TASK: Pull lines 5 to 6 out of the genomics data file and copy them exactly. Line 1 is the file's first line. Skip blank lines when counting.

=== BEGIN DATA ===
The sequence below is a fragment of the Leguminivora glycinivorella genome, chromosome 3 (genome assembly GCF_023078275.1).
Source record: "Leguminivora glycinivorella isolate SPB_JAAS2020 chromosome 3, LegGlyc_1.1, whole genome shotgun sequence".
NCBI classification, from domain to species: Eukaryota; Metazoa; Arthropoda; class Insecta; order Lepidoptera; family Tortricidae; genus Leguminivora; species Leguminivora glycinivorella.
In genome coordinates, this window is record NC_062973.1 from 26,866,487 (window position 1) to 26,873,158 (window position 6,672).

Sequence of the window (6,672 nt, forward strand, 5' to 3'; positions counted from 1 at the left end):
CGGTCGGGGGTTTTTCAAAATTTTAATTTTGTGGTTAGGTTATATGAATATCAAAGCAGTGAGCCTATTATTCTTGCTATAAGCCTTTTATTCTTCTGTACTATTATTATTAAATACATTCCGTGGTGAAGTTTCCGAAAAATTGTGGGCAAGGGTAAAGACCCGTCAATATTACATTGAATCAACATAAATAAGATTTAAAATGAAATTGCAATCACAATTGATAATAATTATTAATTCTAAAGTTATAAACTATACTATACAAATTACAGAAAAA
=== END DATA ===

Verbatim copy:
Sequence of the window (6,672 nt, forward strand, 5' to 3'; positions counted from 1 at the left end):
CGGTCGGGGGTTTTTCAAAATTTTAATTTTGTGGTTAGGTTATATGAATATCAAAGCAGTGAGCCTATTATTCTTGCTATAAGCCTTTTATTCTTCTGTACTATTATTATTAAATACATTCCGTGGTGAAGTTTCCGAAAAATTGTGGGCAAGGGTAAAGACCCGTCAATATTACATTGAATCAACATAAATAAGATTTAAAATGAAATTGCAATCACAATTGATAATAATTATTAATTCTAAAGTTATAAACTATACTATACAAATTACAGAAAAA